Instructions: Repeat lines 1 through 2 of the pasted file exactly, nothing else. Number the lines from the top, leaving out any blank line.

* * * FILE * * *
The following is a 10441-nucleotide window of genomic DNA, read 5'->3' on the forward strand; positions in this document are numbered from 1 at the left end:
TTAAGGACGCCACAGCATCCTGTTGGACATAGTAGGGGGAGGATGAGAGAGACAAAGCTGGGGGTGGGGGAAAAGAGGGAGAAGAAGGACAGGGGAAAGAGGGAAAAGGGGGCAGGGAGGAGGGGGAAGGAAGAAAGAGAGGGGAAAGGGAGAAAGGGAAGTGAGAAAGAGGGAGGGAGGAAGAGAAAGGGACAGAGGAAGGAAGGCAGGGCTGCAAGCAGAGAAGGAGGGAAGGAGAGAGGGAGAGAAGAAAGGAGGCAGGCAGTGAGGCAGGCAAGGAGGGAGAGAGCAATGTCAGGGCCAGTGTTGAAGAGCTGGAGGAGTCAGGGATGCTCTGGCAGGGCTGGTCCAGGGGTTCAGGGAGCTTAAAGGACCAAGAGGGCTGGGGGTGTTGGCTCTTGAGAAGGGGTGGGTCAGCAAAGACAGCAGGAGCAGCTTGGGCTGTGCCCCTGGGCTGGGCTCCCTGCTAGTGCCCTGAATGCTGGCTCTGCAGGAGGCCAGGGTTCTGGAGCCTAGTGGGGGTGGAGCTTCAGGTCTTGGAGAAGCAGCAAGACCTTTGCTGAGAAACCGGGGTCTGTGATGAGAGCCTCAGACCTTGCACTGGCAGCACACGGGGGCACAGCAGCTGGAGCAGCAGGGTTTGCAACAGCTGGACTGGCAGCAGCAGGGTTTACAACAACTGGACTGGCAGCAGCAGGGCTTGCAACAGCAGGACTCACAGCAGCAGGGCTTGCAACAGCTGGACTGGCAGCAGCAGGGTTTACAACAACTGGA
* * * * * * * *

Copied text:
The following is a 10441-nucleotide window of genomic DNA, read 5'->3' on the forward strand; positions in this document are numbered from 1 at the left end:
TTAAGGACGCCACAGCATCCTGTTGGACATAGTAGGGGGAGGATGAGAGAGACAAAGCTGGGGGTGGGGGAAAAGAGGGAGAAGAAGGACAGGGGAAAGAGGGAAAAGGGGGCAGGGAGGAGGGGGAAGGAAGAAAGAGAGGGGAAAGGGAGAAAGGGAAGTGAGAAAGAGGGAGGGAGGAAGAGAAAGGGACAGAGGAAGGAAGGCAGGGCTGCAAGCAGAGAAGGAGGGAAGGAGAGAGGGAGAGAAGAAAGGAGGCAGGCAGTGAGGCAGGCAAGGAGGGAGAGAGCAATGTCAGGGCCAGTGTTGAAGAGCTGGAGGAGTCAGGGATGCTCTGGCAGGGCTGGTCCAGGGGTTCAGGGAGCTTAAAGGACCAAGAGGGCTGGGGGTGTTGGCTCTTGAGAAGGGGTGGGTCAGCAAAGACAGCAGGAGCAGCTTGGGCTGTGCCCCTGGGCTGGGCTCCCTGCTAGTGCCCTGAATGCTGGCTCTGCAGGAGGCCAGGGTTCTGGAGCCTAGTGGGGGTGGAGCTTCAGGTCTTGGAGAAGCAGCAAGACCTTTGCTGAGAAACCGGGGTCTGTGATGAGAGCCTCAGACCTTGCACTGGCAGCACACGGGGGCACAGCAGCTGGAGCAGCAGGGTTTGCAACAGCTGGACTGGCAGCAGCAGGGTTTACAACAACTGGACTGGCAGCAGCAGGGCTTGCAACAGCAGGACTCACAGCAGCAGGGCTTGCAACAGCTGGACTGGCAGCAGCAGGGTTTACAACAACTGGA